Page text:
Balance and Coordination Exercises for Children Part Two
Exercises that will improve balance, coordination and overall focus in the classroom. We have found that if students can improve their balance and coordination, it has a flow-on effect to their schooling. They instantly become more confident and have an improved attitude, which is what all teachers like to hear.
Students move their right leg forwards and backwards as if kicking a ball. Students then repeat the kick with their left leg. Students should try to perform five kicks on each leg, without putting the kicking leg down for support. This is a great movement to work on balance and coordination. For a challenge get students to try the kicks with their eyes closed.
Students place a finger on their bellybutton and a finger from their other hand at the base of their sternum. Students will increase the distance between these fingers by standing tall and lengthening their spine. Students raise one foot off the ground while maintaining the distance between their fingers, and try to keep their hips horizontally aligned. Students hold this for a few seconds until their balance is steady and then swap feet. For a challenge get the students to close their eyes and perform the balance.
Pat on the Back
Students start by standing and using alternative hands to pat themselves on their back. Start with right arm reaching around the front of their body and patting their left shoulder blade. Then with their left arm do the same to their right shoulder blade. Students perform this for 30 seconds.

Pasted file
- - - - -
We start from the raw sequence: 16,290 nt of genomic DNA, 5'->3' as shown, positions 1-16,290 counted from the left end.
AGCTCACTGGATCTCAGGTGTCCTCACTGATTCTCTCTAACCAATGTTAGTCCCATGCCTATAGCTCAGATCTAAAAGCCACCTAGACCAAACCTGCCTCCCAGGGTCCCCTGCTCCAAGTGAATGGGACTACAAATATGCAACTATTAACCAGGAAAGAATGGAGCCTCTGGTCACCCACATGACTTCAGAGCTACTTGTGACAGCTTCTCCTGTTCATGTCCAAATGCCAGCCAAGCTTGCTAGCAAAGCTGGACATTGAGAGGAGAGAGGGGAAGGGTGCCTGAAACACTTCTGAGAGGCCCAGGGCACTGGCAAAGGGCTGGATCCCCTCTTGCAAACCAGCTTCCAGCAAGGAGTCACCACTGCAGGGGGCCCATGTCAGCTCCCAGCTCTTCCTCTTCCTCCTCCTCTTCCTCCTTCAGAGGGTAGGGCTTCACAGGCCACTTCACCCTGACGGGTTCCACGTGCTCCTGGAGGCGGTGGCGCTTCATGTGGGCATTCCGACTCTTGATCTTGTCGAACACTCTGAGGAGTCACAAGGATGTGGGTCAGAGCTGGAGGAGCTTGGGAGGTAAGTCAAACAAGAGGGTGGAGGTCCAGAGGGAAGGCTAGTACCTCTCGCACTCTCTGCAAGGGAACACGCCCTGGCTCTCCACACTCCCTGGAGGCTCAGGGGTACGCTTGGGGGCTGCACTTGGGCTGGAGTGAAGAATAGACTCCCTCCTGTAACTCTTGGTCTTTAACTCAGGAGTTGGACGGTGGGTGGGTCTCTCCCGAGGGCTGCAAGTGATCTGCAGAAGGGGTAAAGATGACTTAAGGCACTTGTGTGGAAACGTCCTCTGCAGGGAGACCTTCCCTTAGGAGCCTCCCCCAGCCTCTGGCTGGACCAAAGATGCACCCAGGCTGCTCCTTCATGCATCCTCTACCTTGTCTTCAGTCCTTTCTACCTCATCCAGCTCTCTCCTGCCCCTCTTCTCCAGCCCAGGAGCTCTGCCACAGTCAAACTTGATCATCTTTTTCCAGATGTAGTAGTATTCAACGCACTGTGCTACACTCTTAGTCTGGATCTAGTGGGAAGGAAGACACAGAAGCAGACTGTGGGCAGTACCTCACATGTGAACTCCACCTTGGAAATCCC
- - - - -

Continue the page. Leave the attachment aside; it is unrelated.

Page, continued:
Students stand with their feet at shoulder width apart. Students then bend to their left and pretend to pull something past their left foot with their right hand. Once they have picked the tomato the students stand back up. They then bend to their right and pretend to pull a tomato with their left hand. Students can pick ten tomatoes on each side.
Students need to pretend to steer a shopping trolley and reach to their left with their right hand and take something off the shelf and put it in their trolley. Students then reach with their left hand to their right and put something in the trolley. Tell students that the items they are taking are on the bottom shelf and the top shelves, so they have to use different muscles to reach them.